Y’all know I have this weird, inexplicable need to make everybody put aside their differences, join hands and sing a Carpenters song, right? I’ve written about it too many times to count. Well, sometimes, this compulsion drives me very near to despair. I can’t get no satisfaction! (And yes, I know that’s not a Carpenters song.) But I keep trying. And always, always, my head keeps spinning. Too much information… too much of it conflicting… too much of it maddeningly distorted. Too many people screaming on TV, screaming on the radio, screaming online. (IN ALL CAPS!)
Which brings me back to poetry and song. April is National Poetry Month, so people have been posting poems on Facebook. And when I come upon one, it’s like a mental palate cleanser … an oasis of truth in the desert of spin. I’m sure there are places in cyberspace where people argue mightily over poetry, but on Facebook, it’s a uniter, not a divider. Doesn’t seem to matter who the poet is or what the topic, people inevitably chime in with their ‘likes’ and their ‘thank you!’s and their ‘this made my day!’s. And what’s so great is that, for a moment, I can actually concentrate again. I can read the whole thing, from start to finish, and not just because most poems are short, either. It’s because a good poem has a certain… moral authority. It just sits there quietly, politely, and demands my full attention and respect. After all, the poet has given me his.
If the poem’s set to music, even better. When Levon Helm of The Band died last week, I wasn’t surprised by all the YouTube videos people posted – that’s normal, today, when a music legend dies – but what did surprise me was how often the song of choice was “The Night They Drove Old Dixie Down.” FB friends from all over the country (and all over the political map) displayed a unanimous adoration – a reverence, even – for the sad, haunted tale of Confederate soldier Virgil Caine. Story songs like this one touch a deep, universal nerve, I think, reminding us of our common humanity in a way not much else can, anymore. This one has all the makings of a juicy socio-political argument… and yet, nobody was arguing. Instead, we were all just listening with our hearts, speaking gently to each other, and – in my case, anyway – singing along. Almost as if we were gathered together – with Virgil, under the Tennessee pines – gazing into a campfire instead of the artificial glow of our separate computer screens.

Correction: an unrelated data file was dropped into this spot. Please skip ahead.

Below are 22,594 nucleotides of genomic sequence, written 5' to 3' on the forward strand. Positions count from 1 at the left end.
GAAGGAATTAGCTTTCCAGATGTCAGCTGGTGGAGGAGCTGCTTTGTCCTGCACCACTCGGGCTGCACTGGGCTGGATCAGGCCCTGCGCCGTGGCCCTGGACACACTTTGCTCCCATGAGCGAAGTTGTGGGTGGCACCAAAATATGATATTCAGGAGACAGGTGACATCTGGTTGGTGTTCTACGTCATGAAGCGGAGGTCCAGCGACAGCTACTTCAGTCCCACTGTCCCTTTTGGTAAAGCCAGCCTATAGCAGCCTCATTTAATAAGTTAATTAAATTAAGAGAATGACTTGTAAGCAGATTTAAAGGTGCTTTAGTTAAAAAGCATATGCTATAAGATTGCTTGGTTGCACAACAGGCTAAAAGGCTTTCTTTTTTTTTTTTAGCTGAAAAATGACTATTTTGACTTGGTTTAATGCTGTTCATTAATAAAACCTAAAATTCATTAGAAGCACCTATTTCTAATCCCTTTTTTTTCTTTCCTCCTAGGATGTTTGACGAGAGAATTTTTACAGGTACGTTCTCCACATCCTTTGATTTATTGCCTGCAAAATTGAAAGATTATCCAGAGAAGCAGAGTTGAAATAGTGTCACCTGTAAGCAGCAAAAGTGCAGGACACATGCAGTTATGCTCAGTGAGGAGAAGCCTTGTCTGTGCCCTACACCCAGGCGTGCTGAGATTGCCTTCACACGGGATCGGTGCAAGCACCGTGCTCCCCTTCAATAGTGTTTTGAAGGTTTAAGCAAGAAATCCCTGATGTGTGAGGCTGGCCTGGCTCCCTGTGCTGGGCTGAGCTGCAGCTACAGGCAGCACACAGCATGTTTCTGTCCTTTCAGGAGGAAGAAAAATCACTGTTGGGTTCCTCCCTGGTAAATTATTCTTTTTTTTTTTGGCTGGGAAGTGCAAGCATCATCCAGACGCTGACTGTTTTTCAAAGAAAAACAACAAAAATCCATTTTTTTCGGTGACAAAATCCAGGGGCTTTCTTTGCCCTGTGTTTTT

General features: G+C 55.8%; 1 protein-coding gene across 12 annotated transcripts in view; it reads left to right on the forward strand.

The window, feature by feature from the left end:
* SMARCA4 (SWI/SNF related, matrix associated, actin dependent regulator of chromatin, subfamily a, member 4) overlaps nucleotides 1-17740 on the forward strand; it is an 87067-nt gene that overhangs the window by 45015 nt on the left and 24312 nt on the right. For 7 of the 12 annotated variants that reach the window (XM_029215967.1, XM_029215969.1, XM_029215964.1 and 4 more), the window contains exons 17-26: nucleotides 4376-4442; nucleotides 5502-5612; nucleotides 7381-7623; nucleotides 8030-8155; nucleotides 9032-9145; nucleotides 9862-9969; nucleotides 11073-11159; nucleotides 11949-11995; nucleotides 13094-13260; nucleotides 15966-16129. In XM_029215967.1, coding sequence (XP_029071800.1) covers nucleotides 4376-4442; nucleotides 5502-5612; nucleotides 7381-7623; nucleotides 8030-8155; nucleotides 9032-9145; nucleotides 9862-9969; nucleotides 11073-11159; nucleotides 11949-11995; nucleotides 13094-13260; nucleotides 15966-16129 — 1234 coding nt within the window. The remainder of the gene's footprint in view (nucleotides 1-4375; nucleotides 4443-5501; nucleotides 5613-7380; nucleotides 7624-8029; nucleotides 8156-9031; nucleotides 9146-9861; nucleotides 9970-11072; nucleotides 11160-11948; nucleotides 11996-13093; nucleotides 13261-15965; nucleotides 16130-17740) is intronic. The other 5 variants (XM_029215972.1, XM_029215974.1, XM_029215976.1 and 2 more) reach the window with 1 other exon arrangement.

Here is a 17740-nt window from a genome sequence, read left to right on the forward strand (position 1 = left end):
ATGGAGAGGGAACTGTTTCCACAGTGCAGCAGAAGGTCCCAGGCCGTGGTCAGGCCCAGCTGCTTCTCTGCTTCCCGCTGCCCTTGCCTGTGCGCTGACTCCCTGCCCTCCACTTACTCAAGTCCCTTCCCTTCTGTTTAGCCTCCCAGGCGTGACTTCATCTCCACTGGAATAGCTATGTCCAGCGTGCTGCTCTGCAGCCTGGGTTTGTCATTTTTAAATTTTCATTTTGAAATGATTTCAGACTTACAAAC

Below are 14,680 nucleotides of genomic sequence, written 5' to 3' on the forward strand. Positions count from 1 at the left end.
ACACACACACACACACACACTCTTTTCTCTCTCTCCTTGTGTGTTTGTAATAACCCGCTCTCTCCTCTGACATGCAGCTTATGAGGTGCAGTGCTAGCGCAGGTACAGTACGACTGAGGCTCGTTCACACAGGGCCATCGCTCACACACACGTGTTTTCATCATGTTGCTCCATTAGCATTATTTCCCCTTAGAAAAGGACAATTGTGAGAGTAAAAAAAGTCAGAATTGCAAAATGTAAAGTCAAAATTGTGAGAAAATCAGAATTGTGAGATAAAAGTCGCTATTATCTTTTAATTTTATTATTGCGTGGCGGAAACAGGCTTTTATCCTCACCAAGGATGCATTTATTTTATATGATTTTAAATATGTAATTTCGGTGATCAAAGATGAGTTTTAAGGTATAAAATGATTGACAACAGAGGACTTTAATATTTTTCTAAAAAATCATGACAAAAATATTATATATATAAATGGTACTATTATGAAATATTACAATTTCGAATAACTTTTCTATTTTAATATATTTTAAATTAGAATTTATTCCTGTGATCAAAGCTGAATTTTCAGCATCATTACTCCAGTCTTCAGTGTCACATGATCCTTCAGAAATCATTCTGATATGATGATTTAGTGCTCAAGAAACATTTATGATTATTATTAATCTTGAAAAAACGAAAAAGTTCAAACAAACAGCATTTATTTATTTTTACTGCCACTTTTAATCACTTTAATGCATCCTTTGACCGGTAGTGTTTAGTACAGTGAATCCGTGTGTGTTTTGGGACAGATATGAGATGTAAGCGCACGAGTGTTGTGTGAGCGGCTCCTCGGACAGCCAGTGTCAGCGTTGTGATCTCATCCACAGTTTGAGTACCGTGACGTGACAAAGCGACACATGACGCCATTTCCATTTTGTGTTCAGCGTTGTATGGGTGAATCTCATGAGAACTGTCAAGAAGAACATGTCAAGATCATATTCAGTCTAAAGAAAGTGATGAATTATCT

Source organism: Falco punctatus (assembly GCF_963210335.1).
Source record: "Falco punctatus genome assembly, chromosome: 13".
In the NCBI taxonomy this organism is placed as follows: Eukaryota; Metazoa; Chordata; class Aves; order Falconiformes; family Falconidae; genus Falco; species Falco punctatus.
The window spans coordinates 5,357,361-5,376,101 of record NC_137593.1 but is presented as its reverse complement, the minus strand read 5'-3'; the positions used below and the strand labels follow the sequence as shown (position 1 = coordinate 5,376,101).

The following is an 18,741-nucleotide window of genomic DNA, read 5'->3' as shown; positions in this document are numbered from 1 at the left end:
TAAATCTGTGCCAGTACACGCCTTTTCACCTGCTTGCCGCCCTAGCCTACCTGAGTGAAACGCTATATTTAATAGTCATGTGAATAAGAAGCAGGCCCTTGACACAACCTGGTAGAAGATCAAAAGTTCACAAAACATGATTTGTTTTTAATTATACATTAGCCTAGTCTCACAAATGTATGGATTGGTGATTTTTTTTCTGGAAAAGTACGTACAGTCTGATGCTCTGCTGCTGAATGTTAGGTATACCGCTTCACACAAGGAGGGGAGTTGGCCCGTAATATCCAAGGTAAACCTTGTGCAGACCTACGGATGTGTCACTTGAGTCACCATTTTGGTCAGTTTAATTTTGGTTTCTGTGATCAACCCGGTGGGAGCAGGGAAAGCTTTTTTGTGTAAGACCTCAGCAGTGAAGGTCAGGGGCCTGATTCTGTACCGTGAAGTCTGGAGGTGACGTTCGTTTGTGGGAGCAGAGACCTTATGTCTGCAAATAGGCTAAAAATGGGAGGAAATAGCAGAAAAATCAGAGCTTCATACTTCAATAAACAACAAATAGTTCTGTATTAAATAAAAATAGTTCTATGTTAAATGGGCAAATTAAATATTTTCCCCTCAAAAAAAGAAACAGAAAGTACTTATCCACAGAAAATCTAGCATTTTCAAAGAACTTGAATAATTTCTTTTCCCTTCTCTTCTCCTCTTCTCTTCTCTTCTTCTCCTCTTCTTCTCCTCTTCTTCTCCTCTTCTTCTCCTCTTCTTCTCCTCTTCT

On Easter morning, my choir sang the Hallelujah Chorus as a benediction. We do it every year, and every year, it’s such a joy. The congregation stands through the entirety of our musical marathon, and there are these huge smiles on their faces, and they always clap when we’re finished. (For Presbyterians, clapping in church is a rare moment of emotional abandon. Smiling in church, too, for that matter.) There’s this wonderful feeling in the room, this feeling of “we’re all in this together, and this is our song!”
I felt a similar sensation – though more poignant – last week, when the BHS Voices performed their Spring Concert. They did an intricate rendition of the classic Scottish folk song, “Loch Lomond,” with harmonies as sweet and stirring as the old familiar lyrics. “For me and my true love will never meet again… on the bonny, bonny banks of Loch Lomond.”
Who can hear those words without feeling it in the gut… that bittersweet pang of solidarity with an entire species made for love and loss? We really are in this together, but how often we forget. Poems and songs – especially the old ones that are practically in our DNA by now – remind us.
“Life is hard and then you die,” the saying goes. And some days, it seems like that’s the final word – especially those days when all our fancy new networks leave us feeling more estranged from each other than ever. But, there’s another saying, and this one’s from a song. It may not be very old, but like all the best songs, it reminds us of who we are. “We’re one, but we’re not the same,” Bono tells us. “We get to carry each other… carry each other.”